Halfway Crooks Beer is a new craft brewery built in a century-old brick building located at 60 Georgia Avenue in Atlanta’s Summerhill neighborhood.
The name, Halfway Crooks, is a nod to 90’s hip-hop artist Mobb Deep’s famous song, “Shook Ones,” and also pays homage to the crooks used by sheepherders. The clients, an electrical engineer by training who made a name for himself in the homebrewing scene, and a trained Brewmaster who grew up in Belgium on a sheep farm, came up with the intriguing, contrast-filled name.
Cozy, casual, and a little bit weird is how the architects imagined Halfway Crooks Beer feeling to guests. Like the pilsners and lagers that the brewery specializes in, space strives for comfort and light-hearted accessibility while at once maintaining an elevated sense of craft and nuance. The design draws heavily from the biographies and personalities of the brewer-owners.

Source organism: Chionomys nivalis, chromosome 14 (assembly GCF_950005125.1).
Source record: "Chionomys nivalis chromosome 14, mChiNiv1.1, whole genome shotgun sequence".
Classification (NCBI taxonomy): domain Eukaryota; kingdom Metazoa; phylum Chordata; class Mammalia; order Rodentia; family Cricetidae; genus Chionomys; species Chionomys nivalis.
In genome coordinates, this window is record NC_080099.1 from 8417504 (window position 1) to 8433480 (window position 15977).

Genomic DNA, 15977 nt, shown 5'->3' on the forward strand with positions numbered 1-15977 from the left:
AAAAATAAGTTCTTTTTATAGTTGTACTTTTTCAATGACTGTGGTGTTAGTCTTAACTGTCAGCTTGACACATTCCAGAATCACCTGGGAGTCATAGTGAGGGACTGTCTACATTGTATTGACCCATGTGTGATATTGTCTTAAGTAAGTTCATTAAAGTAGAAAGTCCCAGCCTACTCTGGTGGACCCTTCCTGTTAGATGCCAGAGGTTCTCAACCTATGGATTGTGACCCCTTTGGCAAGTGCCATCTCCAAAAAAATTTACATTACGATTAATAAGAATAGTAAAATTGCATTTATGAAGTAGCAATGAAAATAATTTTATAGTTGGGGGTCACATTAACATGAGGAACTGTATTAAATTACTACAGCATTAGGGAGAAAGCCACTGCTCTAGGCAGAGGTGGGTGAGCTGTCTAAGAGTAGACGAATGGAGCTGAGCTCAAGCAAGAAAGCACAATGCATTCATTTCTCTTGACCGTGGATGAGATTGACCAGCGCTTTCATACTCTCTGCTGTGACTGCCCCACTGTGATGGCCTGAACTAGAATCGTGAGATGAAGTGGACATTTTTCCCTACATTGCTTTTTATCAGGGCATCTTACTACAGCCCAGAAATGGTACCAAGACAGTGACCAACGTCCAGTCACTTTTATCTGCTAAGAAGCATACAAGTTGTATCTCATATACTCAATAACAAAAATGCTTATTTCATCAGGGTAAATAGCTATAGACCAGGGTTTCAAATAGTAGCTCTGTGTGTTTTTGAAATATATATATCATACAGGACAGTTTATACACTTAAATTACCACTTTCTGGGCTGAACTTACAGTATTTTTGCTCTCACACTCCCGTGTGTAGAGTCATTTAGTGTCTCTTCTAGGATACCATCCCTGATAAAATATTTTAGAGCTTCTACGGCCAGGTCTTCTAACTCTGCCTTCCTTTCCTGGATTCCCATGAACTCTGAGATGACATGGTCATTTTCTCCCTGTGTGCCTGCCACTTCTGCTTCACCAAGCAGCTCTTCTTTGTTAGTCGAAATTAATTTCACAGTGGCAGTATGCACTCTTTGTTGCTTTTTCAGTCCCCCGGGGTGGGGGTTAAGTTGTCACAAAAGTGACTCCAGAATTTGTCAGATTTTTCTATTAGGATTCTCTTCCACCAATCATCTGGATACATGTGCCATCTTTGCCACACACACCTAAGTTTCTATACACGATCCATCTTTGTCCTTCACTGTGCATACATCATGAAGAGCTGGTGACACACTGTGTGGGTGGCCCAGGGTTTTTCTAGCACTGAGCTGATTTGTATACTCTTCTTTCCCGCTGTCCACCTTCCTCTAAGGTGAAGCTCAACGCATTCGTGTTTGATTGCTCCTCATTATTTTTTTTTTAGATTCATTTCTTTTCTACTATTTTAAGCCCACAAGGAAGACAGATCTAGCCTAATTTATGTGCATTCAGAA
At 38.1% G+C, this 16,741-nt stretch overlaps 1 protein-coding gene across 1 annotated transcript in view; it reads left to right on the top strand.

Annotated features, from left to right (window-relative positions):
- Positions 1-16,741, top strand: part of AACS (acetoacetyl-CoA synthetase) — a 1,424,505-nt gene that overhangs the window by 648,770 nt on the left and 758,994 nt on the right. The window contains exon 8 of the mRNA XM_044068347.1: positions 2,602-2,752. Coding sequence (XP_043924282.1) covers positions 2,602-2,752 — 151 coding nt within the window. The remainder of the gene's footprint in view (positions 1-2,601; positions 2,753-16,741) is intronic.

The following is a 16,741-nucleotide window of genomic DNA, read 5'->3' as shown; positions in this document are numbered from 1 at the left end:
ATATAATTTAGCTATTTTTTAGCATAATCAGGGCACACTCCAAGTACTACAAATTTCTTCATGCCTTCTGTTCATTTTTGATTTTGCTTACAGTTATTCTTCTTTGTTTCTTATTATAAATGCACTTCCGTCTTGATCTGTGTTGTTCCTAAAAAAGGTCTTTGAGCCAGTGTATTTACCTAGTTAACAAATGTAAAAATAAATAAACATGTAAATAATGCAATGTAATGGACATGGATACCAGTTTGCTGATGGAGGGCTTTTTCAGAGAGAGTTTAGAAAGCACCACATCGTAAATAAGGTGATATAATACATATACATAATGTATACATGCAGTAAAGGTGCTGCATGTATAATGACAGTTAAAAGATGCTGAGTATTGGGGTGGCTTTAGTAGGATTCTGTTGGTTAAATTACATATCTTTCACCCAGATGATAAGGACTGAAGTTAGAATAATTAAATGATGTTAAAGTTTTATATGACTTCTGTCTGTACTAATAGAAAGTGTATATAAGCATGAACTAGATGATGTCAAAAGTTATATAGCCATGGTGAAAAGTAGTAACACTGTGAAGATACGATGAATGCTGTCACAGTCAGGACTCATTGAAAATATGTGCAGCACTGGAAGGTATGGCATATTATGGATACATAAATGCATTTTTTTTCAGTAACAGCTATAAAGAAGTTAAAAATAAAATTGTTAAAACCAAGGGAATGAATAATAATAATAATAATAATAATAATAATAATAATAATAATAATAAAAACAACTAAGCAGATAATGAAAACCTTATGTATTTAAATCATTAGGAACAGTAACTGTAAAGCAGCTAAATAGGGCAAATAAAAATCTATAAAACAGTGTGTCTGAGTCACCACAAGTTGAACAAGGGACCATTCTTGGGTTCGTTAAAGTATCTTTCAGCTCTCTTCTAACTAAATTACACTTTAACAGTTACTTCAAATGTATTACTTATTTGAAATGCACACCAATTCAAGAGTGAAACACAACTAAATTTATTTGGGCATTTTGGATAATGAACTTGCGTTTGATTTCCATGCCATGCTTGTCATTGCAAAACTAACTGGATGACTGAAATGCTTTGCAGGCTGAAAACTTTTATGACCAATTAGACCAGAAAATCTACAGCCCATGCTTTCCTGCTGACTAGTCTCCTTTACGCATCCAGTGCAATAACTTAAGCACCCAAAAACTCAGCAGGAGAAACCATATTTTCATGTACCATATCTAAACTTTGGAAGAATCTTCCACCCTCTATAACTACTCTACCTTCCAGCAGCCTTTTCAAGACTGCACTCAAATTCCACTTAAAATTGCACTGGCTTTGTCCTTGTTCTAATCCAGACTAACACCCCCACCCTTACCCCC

The grandmotherly patterns and mismatched furniture reference the loved and lived-in Belgian café’s where the client spent many of his younger days. Happily woven into that fabric are hi-fi equipment and techie screens featuring Bainbridge’s glitchy computer coding and graphics by local branding company, Office of Brothers.
The architects pulled the color palette directly from the old interior plaster walls. They left them largely untouched for their lovely patina. The new color palette is also a hint to the building’s lingering memories which long precede the brewery. The climate and humidity-controlled barrel room are wrapped in traditional molding pieces stacked unconventionally to create an undulating baroque-like mass, with glazed voids providing views to the aging beer. Finishes range from handmade Mexican tile to antique Belgian wallpaper and classic marble counters and baseboards.
Finally, the brewery also features an upstairs patio that includes a second bar clad in charred Shi Sugi Ban siding and a new retractable roof system that can be opened and closed according to the season and the weather. The louvered roof system serves as a brise-soleil to cool the space by tempering the sunlight while strong shadows play along the old brick walls.
Project by Square Feet Studio
Photography by Andrew Thomas Lee